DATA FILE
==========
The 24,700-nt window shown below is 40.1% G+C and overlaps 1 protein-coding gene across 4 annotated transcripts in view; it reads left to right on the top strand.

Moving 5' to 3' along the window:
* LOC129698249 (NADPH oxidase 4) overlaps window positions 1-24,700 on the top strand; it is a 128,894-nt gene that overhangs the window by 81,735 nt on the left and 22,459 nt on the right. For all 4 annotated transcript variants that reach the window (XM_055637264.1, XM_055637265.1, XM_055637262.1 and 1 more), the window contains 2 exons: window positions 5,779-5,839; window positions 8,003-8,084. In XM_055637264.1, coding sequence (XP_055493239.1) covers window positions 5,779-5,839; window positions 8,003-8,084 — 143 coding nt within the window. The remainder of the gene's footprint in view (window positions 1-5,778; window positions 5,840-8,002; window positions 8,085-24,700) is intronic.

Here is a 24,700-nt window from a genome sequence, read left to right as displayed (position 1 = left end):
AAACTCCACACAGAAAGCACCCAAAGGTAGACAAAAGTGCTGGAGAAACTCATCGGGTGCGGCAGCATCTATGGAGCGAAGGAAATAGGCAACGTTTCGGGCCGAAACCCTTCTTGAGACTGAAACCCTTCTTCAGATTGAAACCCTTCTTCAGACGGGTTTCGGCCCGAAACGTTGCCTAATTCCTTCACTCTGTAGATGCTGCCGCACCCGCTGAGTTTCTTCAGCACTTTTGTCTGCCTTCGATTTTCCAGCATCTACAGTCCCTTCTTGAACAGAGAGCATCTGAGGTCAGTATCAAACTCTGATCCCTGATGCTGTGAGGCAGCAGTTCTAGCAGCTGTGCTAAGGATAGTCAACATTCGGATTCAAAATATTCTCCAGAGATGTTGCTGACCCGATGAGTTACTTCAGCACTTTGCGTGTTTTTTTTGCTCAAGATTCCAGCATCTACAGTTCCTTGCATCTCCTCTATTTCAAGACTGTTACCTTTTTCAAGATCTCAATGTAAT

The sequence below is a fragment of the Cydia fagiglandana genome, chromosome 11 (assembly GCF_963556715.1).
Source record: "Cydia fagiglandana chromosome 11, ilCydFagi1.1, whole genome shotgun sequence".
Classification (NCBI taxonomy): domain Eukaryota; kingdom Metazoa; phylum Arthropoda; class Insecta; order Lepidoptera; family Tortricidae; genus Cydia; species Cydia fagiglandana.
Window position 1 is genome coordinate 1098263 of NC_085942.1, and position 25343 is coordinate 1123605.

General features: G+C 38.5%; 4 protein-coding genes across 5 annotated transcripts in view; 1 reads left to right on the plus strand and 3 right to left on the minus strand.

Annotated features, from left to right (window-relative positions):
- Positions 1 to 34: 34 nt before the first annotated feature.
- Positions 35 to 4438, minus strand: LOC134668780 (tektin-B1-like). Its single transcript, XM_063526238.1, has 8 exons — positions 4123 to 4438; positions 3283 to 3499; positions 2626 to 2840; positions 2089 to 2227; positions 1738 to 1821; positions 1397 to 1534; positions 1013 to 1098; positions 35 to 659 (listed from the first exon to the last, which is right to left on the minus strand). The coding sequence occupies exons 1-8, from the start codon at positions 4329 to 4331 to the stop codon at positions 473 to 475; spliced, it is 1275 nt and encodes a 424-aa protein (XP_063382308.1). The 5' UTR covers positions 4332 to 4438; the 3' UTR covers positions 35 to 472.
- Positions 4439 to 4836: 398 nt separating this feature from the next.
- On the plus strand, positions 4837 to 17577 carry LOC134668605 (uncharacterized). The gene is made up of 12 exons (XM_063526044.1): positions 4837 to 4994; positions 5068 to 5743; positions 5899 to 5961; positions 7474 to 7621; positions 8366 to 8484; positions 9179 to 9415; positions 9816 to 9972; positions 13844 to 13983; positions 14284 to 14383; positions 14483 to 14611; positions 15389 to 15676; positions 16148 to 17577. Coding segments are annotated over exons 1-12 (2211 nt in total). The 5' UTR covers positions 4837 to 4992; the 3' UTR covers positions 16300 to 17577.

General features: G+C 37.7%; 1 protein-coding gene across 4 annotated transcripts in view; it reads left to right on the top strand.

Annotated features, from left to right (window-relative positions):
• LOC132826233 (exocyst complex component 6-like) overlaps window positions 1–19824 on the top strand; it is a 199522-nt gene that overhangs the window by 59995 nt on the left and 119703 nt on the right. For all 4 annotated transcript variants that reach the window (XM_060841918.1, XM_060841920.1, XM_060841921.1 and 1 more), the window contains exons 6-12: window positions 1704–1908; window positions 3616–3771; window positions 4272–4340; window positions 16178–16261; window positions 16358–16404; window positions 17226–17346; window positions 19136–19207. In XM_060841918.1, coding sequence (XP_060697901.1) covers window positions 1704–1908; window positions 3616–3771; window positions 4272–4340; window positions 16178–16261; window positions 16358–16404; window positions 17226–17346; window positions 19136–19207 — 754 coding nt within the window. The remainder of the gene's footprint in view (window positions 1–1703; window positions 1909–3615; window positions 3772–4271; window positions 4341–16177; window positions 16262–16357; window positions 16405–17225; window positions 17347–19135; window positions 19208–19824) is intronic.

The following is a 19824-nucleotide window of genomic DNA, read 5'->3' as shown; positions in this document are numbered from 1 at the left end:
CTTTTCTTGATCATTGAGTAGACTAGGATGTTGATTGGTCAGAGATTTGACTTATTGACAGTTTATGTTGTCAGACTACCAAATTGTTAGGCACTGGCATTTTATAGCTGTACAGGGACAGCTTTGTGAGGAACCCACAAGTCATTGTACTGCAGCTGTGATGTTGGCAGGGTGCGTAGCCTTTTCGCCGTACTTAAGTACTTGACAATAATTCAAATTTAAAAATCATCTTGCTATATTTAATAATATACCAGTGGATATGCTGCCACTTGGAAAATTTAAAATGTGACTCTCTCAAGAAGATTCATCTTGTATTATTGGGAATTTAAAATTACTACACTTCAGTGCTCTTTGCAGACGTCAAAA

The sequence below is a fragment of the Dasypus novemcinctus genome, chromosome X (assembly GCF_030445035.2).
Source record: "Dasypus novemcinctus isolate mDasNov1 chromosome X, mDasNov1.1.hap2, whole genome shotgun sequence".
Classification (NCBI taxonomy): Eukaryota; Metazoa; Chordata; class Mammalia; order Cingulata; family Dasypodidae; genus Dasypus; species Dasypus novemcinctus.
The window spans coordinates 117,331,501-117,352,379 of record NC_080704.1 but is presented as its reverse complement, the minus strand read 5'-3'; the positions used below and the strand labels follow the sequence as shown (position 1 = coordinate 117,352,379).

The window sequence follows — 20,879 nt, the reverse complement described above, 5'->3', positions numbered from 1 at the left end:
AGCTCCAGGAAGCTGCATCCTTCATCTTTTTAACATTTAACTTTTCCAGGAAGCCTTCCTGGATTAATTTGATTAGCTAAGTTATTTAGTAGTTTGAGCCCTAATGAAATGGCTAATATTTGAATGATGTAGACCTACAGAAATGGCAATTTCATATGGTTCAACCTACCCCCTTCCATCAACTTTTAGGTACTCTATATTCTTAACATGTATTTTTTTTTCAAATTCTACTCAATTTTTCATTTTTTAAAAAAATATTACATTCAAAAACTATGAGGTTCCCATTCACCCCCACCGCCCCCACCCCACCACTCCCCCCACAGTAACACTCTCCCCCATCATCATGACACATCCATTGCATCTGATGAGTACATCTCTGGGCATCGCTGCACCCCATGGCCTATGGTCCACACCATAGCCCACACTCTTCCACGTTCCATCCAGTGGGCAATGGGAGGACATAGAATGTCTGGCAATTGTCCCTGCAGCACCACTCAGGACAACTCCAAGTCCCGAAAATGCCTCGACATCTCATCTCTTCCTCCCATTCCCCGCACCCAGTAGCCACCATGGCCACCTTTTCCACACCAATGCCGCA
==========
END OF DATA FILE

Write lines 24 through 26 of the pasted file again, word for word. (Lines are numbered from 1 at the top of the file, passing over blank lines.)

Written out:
The window spans coordinates 117,331,501-117,352,379 of record NC_080704.1 but is presented as its reverse complement, the minus strand read 5'-3'; the positions used below and the strand labels follow the sequence as shown (position 1 = coordinate 117,352,379).

The window sequence follows — 20,879 nt, the reverse complement described above, 5'->3', positions numbered from 1 at the left end:
AGCTCCAGGAAGCTGCATCCTTCATCTTTTTAACATTTAACTTTTCCAGGAAGCCTTCCTGGATTAATTTGATTAGCTAAGTTATTTAGTAGTTTGAGCCCTAATGAAATGGCTAATATTTGAATGATGTAGACCTACAGAAATGGCAATTTCATATGGTTCAACCTACCCCCTTCCATCAACTTTTAGGTACTCTATATTCTTAACATGTATTTTTTTTTCAAATTCTACTCAATTTTTCATTTTTTAAAAAAATATTACATTCAAAAACTATGAGGTTCCCATTCACCCCCACCGCCCCCACCCCACCACTCCCCCCACAGTAACACTCTCCCCCATCATCATGACACATCCATTGCATCTGATGAGTACATCTCTGGGCATCGCTGCACCCCATGGCCTATGGTCCACACCATAGCCCACACTCTTCCACGTTCCATCCAGTGGGCAATGGGAGGACATAGAATGTCTGGCAATTGTCCCTGCAGCACCACTCAGGACAACTCCAAGTCCCGAAAATGCCTCGACATCTCATCTCTTCCTCCCATTCCCCGCACCCAGTAGCCACCATGGCCACCTTTTCCACACCAATGCCGCA